To every president and prime minister of every nation of the world, I beseech you: Join this treaty; forever eradicate the threat of nuclear annihilation.
When I was a 13-year-old girl, trapped in the smouldering rubble, I kept pushing. I kept moving toward the light. And I survived. Our light now is the ban treaty. To all in this hall and all listening around the world, I repeat those words that I heard called to me in the ruins of Hiroshima: “Don’t give up! Keep pushing! See the light? Crawl towards it.”
Tonight, as we march through the streets of Oslo with torches aflame, let us follow each other out of the dark night of nuclear terror. No matter what obstacles we face, we will keep moving and keep pushing and keep sharing this light with others. This is our passion and commitment for our one precious world to survive.
Setsuko Thurlow was born in 1932, survived the atomic bombing of Hiroshima, Japan on August 6, 1945 and resides in Canada.
Note by New Cold War.org:
Western mainstream media is boycotting coverage of the Nobel Peace Prize ceremony which took place in Oslo, Norway on Sunday, December 10, 2017. This follows the lead of the governments of the U.S., Britain and France, which snubbed the ceremony by sending low-level diplomatic representatives. The three countries also boycotted the meeting of the UN General Assembly on July 7, 2017 which approved the Treaty on the Prohibition of Nuclear Weapons (text of treaty below).
Russia and China ALSO boycotted the July 7 General Assembly meeting. Their reasons for doing so are different from the three countries named above. The Russia Federation and its Soviet Union predecessor long worked for reduction if not elimination of nuclear weapons. Russia’s stance on Treaty on the Prohibition of Nuclear Weapons was explained at length by Russian Foreign Minister Sergei Lavrov in a speech to the Moscow Nonproliferation Conference on October 20, 2017. Read his comments here on the website of the Foreign Ministry of Russia. Excerpt:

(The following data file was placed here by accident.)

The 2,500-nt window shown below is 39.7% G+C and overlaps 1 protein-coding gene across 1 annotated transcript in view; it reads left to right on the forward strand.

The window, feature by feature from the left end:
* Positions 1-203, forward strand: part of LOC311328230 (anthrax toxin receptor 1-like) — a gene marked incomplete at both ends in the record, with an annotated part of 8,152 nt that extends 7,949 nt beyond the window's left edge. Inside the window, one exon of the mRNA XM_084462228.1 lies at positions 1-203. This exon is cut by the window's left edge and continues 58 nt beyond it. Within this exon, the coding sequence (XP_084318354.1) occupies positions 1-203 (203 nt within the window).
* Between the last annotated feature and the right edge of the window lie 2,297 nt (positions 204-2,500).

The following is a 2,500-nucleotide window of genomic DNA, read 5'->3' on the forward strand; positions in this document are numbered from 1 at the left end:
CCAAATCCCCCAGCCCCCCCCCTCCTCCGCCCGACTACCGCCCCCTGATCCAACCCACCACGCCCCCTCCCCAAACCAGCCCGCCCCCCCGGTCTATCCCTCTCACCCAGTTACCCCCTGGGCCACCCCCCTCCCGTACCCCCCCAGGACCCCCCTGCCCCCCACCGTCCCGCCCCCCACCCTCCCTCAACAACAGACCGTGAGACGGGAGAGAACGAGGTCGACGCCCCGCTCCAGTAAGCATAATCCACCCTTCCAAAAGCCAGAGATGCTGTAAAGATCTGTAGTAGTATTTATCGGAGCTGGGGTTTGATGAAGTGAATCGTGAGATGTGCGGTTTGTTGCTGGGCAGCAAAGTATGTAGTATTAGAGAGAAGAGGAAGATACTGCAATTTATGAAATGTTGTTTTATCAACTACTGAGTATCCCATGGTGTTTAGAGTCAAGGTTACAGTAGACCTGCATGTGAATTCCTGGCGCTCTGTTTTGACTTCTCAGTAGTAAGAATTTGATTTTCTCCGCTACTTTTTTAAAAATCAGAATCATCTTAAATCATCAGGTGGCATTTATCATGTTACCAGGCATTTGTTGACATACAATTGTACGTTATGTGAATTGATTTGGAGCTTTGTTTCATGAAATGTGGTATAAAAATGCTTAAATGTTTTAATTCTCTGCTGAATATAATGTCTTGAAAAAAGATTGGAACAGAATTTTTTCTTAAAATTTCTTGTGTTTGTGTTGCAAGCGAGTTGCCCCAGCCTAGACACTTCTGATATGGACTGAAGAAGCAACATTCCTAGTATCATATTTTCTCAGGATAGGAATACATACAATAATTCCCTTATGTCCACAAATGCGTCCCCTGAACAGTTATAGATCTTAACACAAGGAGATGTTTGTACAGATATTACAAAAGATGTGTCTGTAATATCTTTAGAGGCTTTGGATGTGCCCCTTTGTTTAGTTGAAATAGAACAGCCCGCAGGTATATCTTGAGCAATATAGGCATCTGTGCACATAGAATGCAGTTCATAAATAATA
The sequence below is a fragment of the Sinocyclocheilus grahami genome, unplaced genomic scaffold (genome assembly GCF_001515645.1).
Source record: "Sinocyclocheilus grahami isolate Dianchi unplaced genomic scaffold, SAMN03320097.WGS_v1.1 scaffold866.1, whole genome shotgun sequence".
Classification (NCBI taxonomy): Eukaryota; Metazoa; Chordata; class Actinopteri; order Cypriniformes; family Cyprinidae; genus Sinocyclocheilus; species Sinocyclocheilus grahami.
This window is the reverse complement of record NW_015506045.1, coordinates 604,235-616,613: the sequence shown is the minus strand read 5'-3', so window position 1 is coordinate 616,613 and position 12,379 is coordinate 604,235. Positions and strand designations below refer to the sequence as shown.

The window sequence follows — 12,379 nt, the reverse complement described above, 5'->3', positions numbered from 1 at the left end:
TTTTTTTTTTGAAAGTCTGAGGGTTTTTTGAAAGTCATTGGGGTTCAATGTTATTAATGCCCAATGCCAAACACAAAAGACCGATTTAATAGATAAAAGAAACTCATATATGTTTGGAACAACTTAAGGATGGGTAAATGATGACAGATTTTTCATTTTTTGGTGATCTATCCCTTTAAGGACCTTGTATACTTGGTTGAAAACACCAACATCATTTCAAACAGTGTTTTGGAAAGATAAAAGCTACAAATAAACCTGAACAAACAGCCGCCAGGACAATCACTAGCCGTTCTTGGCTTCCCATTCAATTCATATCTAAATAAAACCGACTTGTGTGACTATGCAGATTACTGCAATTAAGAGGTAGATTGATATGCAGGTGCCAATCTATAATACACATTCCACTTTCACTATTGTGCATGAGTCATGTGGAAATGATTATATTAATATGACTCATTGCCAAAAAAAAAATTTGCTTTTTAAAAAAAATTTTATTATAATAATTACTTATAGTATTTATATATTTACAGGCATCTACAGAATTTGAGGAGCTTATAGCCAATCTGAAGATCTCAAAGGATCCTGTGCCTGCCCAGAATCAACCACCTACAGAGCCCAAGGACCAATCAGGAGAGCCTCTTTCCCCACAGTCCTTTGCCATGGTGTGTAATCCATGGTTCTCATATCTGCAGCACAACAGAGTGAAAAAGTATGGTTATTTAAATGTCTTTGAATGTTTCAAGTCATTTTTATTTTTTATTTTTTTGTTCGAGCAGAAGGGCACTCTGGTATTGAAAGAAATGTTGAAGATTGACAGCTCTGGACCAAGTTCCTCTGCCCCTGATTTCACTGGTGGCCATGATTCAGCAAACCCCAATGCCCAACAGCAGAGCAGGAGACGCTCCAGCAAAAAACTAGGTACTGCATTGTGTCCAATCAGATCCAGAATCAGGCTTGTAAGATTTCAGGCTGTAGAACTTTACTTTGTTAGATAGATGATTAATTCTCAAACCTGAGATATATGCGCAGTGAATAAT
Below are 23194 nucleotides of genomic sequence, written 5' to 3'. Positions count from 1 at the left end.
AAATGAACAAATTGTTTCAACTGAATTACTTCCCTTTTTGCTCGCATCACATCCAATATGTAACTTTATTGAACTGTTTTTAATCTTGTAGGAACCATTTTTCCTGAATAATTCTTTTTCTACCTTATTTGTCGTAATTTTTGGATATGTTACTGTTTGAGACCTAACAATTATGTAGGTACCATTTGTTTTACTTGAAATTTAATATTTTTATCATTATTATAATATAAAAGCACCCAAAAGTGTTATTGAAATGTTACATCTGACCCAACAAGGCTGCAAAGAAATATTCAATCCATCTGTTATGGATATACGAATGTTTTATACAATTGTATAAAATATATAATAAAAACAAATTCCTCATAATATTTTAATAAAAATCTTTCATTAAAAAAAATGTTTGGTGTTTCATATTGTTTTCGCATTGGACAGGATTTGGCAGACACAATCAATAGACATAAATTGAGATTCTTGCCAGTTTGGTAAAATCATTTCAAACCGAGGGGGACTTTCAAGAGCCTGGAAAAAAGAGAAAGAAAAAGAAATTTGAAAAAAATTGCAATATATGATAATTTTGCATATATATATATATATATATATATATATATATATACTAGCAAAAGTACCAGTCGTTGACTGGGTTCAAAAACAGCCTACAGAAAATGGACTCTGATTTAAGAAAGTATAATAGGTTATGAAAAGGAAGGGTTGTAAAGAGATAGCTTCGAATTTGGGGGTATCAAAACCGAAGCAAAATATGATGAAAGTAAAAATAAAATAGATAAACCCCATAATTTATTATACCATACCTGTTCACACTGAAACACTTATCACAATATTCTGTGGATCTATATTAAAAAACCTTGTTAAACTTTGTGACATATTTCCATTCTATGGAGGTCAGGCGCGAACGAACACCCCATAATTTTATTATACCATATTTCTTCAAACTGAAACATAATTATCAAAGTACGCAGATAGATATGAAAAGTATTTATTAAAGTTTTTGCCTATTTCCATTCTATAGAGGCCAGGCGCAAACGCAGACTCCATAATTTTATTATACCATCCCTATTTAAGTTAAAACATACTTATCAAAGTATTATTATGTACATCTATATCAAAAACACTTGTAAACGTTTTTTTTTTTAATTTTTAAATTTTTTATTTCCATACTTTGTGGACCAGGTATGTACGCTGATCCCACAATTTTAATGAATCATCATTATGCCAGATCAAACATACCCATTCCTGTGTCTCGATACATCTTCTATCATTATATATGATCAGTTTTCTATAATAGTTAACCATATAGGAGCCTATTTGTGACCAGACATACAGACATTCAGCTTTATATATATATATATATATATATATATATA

… The treaty proponents, including the International Campaign to Abolish Nuclear Weapons (ICAN), which has been awarded the Nobel Peace Prize for 2017, appear to be guided by a noble goal of prohibiting nuclear weapons as soon as possible. However, it should be remembered that total denuclearisation is only possible within the framework of universal and total disarmament in conditions of equal and indivisible security for all states, including nuclear countries, as this is stipulated in the Treaty on the Non-Proliferation of Nuclear Weapons (NPT)…
* Nuclear weapon ban campaigners receive Nobel Peace Prize, news report in The Mainichi, Dec 11, 2017
* ICAN campaigner Thurlow moves audience with emotional Nobel Peace Prize speech, news report in The Mainichi, Dec 11, 2017
* Nobel Peace Prize acceptance speech by Beatrice Fihn, Director of the prize-winning International Campaign to Abolish Nuclear Weapons (ICAN), speech delivered at the Nobel Peace Prize ceremony in Oslo, Norway on Dec 10, 2017. (Beatrice Fihn, born 1982, is a Swedish jurist and Director of ICAN.)
‘We have avoided nuclear war not through prudent leadership but good fortune. Sooner or later, if we fail to act, our luck will run out.’